Thursday, September 22, 2011

Idle Unschooling?

You have a comment from "Is Unschooling for You?" to thank for this post.
Referring to becoming an unschooler, the comment reads, "It's clear that I still have work to do. I'm much less capable of idleness, leisure, and enjoyment of things for their own sake than I thought I was."

The way I see it, it's not so much "idleness, leisure and enjoyment of things for their own sake," as it is being moved to discipline by the pursuit of your own interest.
To a child, play is work. They don't make a distinction. They don't go around saying, "I'm going to lie around doing nothing."
This is true of creative/inventive people. They get caught up in what they are doing... and time goes by in concentration and focus.. for the love of it.
Some times, the love of a thing translates into doing work that is unappealing, that is difficult, that is frustrating but they'll do it because there  is a bigger vision that is guiding the effort.
This is the spirit of interest-driven learning.

Of course, this also means that there will be lulls, changes in rhythm and pace, days of what on the surface seems like nothing much is going on- all good.

The comment also talks about having to "fight my own inclination to be a joiner when it comes to all of the extracurriculars."

My reply to this is that you don't have to fight. There is nothing wrong with joining others in a worthy event/class/situation.
We all need community and learning in community is one of the joys of being a human being. When I was unschooling all three of my daughters, they all loved going to 'extracurricular' classes.

Being unschoolers, we didn't think of the classes as 'extracurricular.' They were just again, interests we were following: 'art class, or girls guides, of swimming, or basketball.'
My one remaining unschooler enjoys many different activities- especially soccer! Thank goodness she is a 'joiner'!!
So, I'd say to anyone who is starting off, read more about unschooling, meet other unschoolers, go out join activities in your community that you find interesting, bring your children with you!


reynolf oliveros said...
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Anonymous said...

Of course unschooling does not mean being idle! That is the complete opposite. It amazes me how those who are new to the concept confuse not following a curriculum with just hanging about doing nothing!! Far from the truth!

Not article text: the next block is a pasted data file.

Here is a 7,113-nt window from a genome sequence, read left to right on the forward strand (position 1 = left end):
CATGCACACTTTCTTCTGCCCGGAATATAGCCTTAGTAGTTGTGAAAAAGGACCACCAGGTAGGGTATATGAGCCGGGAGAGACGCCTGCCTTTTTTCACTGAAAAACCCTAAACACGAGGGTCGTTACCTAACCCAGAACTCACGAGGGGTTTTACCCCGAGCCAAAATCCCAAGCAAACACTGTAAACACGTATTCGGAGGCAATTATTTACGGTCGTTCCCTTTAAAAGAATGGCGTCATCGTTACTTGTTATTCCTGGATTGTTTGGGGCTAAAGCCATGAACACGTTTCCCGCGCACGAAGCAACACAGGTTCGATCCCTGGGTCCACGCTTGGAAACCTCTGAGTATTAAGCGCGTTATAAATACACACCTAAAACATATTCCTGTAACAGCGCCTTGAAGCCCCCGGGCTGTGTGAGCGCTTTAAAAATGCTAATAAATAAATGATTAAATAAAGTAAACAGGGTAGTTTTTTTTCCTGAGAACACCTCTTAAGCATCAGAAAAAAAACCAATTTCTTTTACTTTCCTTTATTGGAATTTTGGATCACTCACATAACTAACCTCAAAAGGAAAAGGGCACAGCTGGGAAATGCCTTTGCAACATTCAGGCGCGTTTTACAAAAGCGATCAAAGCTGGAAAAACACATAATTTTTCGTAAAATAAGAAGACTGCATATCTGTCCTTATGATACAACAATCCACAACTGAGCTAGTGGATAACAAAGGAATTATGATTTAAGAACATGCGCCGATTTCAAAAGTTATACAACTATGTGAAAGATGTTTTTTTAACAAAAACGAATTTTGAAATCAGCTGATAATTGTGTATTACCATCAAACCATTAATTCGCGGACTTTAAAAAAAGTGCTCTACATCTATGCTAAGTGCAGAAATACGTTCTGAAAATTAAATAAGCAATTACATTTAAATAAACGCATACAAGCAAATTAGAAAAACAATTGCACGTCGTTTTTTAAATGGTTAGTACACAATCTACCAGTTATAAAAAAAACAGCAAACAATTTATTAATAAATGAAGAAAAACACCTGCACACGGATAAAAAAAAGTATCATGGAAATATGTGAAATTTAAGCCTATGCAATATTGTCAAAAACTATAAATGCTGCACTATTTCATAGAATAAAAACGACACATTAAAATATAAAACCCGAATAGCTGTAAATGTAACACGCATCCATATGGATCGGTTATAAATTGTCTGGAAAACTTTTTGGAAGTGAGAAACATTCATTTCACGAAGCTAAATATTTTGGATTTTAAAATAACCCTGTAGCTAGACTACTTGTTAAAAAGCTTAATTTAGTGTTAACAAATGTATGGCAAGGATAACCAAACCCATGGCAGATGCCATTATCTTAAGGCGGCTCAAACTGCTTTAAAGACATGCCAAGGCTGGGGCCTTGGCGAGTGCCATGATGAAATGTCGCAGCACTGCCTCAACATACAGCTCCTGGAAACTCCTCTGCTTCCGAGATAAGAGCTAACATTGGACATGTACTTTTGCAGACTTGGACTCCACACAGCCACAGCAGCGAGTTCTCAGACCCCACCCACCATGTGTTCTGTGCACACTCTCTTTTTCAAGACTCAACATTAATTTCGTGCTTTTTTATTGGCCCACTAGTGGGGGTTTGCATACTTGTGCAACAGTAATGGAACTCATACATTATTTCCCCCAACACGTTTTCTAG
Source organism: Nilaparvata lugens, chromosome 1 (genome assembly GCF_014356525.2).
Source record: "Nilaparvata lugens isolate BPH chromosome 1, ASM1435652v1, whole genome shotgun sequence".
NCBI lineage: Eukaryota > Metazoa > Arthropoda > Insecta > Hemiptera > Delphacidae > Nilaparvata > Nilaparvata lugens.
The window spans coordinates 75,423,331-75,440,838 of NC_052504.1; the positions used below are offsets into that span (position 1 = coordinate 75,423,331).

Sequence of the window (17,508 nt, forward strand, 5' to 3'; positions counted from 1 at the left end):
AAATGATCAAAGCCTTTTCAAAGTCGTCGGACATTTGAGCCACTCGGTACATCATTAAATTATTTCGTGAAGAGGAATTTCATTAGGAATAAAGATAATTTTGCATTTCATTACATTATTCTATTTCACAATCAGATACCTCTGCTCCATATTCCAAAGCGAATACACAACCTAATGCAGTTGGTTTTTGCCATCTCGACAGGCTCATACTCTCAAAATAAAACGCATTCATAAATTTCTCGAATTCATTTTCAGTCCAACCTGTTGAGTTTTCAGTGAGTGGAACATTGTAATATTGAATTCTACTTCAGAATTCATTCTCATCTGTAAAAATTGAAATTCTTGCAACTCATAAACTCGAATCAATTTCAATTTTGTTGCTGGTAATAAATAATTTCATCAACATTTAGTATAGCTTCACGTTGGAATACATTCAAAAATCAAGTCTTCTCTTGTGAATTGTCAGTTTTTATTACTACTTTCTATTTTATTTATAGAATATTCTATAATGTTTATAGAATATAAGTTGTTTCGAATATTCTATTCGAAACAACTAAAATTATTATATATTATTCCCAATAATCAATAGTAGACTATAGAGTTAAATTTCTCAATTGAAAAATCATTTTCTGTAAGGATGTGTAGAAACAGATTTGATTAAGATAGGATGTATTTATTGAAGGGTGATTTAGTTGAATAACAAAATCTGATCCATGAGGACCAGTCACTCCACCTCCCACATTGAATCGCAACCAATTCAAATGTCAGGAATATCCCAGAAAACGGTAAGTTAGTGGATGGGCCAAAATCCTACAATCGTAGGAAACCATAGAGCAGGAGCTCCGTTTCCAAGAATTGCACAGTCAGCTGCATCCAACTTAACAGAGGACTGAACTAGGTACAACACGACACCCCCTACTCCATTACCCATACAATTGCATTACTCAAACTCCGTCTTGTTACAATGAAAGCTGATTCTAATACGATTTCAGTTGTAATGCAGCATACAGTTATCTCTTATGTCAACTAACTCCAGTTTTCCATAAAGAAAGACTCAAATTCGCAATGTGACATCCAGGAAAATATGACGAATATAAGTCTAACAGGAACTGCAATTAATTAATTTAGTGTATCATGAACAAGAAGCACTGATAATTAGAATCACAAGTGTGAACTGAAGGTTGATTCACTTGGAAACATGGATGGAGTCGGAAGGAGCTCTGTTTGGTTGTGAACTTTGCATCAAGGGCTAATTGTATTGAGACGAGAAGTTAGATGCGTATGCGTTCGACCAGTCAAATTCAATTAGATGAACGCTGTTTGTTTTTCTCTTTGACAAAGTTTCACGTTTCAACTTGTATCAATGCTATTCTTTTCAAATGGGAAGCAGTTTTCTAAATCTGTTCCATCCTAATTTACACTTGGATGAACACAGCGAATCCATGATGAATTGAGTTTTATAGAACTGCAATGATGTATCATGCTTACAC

Anonymous said...

Of course! I did not mean to imply that unschoolers are lazy or do nothing nor that joining activities is inherently bad.

What I meant was that I happen to be a person who loved school and was very much a self-starter, but but that I sometimes veer off into achievement-for-achievement's sake or become competitive in ways that I do not want to be. And, especially: I don't want my kids to get into an extrinsic rewards mentality or a sticker chart economy.

When I said "idle" I meant it in Tom Hodgkinson's sense of the word. He wrote, among other things, _How to be Idle_ & _The Idle Parent_; idleness, in this sense, is not pejorative. It's about getting off the hamster wheel, the work-buy-work track. He's against the protestant work ethic and training our children to be obedient, consumerist drones. It's very tongue-in-cheek, but smart, and not at all about "doing nothing." I've read alot about it, including Holt & Gatto, and I believe what they are saying. I don't think that being without a curriculum means just "hanging around doing nothing." Far from it. I have done the most learning & reading since I've been out of school. What I want for my kids is for them to love learning, as I do. I want them to find their own roads, their own passions. As a writer and an artist, I certainly know the value of doing what looks like nothing. There is value in idleness: ambling walks, cloud watching, making up silly songs, play. Idleness, means doing things not for a reward, not for pay, not out of obligation, but out of love. Being, rather than always having to do.

My older daughter has a very different tempermant than I do. I was always "game" to try new things, whereas she hangs back much more. My husband is the same way--an introvert, a homebody, somewhat of a balker--and he was pushed into activities & sports, and into working for extrinsic rewards and he resents this. So when I say I want to resist my own impulse to be a joiner, I mean that I don't want to sign my daughter up for more activities/responsibilities than she is ready for. I also meant that I have resist the pressure coming from the teachers & parents to do things like, oh, lining up the right way before entering the building, or keeping her out of school for the day, which many people feel is a radical gesture.

I have hesitations about unschooling that remain, but this comment is too long already. My hesitations are not because I don't believe in its value, or that it can work in all sorts of wonderful ways. I'll try to write my own post about my hesitations, perhaps.

Anonymous said...

Some of my sentences in the above comment really rambled and problematic commas. Forgive me :)

rfs said...

@Liz- I really appreciate your comments! They are wonderful so don't worry about their length.This is giving me another post idea (In praise of Idleness- but maybe that is already the name of a book??). I love the take you are proposing. Keep up the comments. We are all growing and gaining in knowledge from our dialogue and exploration of what it means to be free of dogma!

Anonymous said...

Thanks, Beatrice (if I may call you that :) ). I was feeling worried after my last comment that I was doing too much stepping on your blog's toes...!

Randy said...
Bertrand Russell has that title covered...

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